Kaibo Nie, Ginger S. Stickney, Ying-Yee Kong, Michael Vongphoe and Ashish Bhargave of UCI and Chaogang Wei and Keli Cao of the Peking Union Medical College Hospital assisted with the study. The National Institutes of Health and the Chinese National Natural Science Foundation provided support.


Story Source:

The above story is based on materials provided by University Of California - Irvine. Note: Materials may be edited for content and length.


Cite This Page:

University Of California - Irvine. "Hearing Aid Signal Not Clear? Then Switch Frequency To FM, Finds UCI Study." ScienceDaily. ScienceDaily, 8 February 2005. <www.sciencedaily.com/releases/2005/02/050205131113.htm>.
University Of California - Irvine. (2005, February 8). Hearing Aid Signal Not Clear? Then Switch Frequency To FM, Finds UCI Study. ScienceDaily. Retrieved July 31, 2014 from www.sciencedaily.com/releases/2005/02/050205131113.htm
University Of California - Irvine. "Hearing Aid Signal Not Clear? Then Switch Frequency To FM, Finds UCI Study." ScienceDaily. www.sciencedaily.com/releases/2005/02/050205131113.htm (accessed July 31, 2014).

Share This




More Mind & Brain News

Thursday, July 31, 2014

Featured Research

from universities, journals, and other organizations


Featured Videos

from AP, Reuters, AFP, and other news services

Dieting At A Young Age Might Lead To Harmful Health Habits

Dieting At A Young Age Might Lead To Harmful Health Habits

Newsy (July 30, 2014) Researchers say women who diet at a young age are at greater risk of developing harmful health habits, including eating disorders and alcohol abuse. Video provided by Newsy
Powered by NewsLook.com
It's Not Just Facebook: OKCupid Experiments With Users Too

It's Not Just Facebook: OKCupid Experiments With Users Too

Newsy (July 29, 2014) If you've been looking for love online, there's a chance somebody has been looking at how you're looking. Video provided by Newsy
Powered by NewsLook.com
How Your Face Can Leave A Good Or Bad First Impression

How Your Face Can Leave A Good Or Bad First Impression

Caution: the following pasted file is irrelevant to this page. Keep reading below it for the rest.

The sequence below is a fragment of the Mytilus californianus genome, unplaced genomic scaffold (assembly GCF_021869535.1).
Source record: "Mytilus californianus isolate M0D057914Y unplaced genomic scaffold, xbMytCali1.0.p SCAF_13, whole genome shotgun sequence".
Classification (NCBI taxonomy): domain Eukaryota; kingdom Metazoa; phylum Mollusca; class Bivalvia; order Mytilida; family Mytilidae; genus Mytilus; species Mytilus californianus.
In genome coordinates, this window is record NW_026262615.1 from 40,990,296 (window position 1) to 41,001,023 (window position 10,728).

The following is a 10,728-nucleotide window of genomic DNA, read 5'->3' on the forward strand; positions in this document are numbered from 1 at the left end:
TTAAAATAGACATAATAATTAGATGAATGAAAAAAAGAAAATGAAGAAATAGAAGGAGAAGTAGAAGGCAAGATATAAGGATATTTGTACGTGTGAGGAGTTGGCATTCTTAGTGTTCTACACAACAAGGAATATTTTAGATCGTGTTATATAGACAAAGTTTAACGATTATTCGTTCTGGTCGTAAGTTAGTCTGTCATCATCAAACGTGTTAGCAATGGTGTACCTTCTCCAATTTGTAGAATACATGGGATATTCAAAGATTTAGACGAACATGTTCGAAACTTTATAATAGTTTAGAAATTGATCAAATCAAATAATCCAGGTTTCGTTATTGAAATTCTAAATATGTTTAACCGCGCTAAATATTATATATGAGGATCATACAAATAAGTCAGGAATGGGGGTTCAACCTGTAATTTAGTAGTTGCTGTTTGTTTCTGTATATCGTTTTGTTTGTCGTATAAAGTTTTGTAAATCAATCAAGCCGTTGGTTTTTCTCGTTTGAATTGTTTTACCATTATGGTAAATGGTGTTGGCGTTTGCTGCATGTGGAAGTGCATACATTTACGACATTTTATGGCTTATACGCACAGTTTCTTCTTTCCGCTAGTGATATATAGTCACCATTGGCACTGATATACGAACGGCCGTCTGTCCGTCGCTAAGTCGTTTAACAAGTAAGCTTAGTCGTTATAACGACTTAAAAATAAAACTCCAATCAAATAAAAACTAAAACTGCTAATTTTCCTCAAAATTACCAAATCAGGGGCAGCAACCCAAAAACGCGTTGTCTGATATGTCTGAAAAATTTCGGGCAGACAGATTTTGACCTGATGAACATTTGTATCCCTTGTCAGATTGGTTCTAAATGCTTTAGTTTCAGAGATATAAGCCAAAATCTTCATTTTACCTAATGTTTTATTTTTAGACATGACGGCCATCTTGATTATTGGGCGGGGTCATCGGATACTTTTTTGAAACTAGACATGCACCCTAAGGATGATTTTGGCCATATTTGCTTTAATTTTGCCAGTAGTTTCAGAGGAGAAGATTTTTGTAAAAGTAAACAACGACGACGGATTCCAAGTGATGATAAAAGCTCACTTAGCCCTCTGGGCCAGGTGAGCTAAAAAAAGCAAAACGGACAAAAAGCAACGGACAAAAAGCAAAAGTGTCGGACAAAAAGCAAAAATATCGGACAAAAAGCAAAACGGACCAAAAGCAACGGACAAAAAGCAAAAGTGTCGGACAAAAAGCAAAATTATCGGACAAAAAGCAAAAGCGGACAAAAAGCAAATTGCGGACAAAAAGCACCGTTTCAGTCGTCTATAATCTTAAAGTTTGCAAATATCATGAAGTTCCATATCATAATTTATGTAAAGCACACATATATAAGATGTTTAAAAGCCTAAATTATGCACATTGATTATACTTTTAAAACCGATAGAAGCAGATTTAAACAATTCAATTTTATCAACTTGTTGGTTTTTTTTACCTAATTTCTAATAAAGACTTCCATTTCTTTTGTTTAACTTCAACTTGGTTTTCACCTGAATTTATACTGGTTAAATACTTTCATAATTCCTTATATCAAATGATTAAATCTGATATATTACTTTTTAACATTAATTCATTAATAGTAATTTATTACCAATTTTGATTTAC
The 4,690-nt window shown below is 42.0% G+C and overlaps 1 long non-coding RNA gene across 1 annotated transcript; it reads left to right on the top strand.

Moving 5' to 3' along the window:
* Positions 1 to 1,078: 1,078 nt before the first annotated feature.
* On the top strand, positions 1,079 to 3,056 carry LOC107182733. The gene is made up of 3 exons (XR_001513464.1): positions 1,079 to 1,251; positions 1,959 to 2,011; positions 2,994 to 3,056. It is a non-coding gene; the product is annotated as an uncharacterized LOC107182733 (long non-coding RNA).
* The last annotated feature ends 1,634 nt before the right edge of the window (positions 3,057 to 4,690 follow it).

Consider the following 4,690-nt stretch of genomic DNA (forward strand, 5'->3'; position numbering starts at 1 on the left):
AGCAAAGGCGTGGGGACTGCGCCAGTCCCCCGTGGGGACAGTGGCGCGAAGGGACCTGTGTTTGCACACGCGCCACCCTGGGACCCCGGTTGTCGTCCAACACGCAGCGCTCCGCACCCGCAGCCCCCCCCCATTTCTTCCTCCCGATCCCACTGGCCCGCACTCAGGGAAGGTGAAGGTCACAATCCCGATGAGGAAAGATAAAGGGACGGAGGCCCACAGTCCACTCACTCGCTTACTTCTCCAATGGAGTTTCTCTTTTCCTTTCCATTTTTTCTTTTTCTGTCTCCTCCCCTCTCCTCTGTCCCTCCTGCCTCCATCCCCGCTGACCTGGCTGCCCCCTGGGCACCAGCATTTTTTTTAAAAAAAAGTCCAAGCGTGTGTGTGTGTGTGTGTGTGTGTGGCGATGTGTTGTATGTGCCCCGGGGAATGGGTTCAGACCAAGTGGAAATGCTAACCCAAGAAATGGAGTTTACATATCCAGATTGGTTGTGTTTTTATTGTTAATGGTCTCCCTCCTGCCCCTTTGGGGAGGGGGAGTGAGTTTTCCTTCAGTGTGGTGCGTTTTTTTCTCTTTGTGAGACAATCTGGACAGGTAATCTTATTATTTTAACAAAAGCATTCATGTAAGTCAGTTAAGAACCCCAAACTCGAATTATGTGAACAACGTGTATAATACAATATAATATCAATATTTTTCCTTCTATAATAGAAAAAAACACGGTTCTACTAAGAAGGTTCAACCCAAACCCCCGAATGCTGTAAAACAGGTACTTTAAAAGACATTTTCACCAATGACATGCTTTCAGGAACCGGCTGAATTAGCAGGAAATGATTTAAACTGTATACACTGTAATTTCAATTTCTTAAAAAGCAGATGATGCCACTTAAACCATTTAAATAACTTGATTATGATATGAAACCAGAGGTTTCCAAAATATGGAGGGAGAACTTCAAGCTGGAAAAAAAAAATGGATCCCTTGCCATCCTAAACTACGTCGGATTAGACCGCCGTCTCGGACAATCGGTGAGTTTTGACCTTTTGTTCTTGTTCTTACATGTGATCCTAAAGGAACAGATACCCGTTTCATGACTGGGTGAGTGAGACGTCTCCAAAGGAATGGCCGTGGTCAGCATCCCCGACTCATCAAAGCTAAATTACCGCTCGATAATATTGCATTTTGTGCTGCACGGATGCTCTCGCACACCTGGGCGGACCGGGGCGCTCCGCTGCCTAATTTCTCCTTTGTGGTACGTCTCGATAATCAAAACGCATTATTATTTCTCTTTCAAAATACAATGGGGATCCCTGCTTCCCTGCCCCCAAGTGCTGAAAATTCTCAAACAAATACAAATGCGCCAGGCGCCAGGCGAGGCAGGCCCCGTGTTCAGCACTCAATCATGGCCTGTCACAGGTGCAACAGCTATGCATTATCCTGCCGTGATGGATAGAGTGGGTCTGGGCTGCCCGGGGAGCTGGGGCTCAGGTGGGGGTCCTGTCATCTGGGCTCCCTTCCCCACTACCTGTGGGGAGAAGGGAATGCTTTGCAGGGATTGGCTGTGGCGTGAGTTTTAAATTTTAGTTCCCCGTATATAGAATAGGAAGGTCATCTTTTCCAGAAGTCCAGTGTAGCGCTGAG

Newsy (July 29, 2014) Researchers have found certain facial features can make us seem more attractive or trustworthy. Video provided by Newsy
Powered by NewsLook.com
Losing Sleep Leaves You Vulnerable To 'False Memories'

Losing Sleep Leaves You Vulnerable To 'False Memories'

Newsy (July 27, 2014) A new study shows sleep deprivation can make it harder for people to remember specific details of an event. Video provided by Newsy
Powered by NewsLook.com

Search ScienceDaily

Number of stories in archives: 140,361

Find with keyword(s):
Enter a keyword or phrase to search ScienceDaily for related topics and research stories.

Save/Print:
Share:

Breaking News:
from the past week

In Other News

... from NewsDaily.com

Science News

Health News

Environment News

Technology News



    Save/Print:
    Share:

    Free Subscriptions


    Get the latest science news with ScienceDaily's free email newsletters, updated daily and weekly. Or view hourly updated newsfeeds in your RSS reader:

    Get Social & Mobile


    Keep up to date with the latest news from ScienceDaily via social networks and mobile apps:

    Have Feedback?


    Tell us what you think of ScienceDaily -- we welcome both positive and negative comments. Have any problems using the site? Questions?
    Mobile: iPhone Android Web
    Follow: Facebook Twitter Google+
    Subscribe: RSS Feeds Email Newsletters
    Latest Headlines Health & Medicine Mind & Brain Space & Time Matter & Energy Computers & Math Plants & Animals Earth & Climate Fossils & Ruins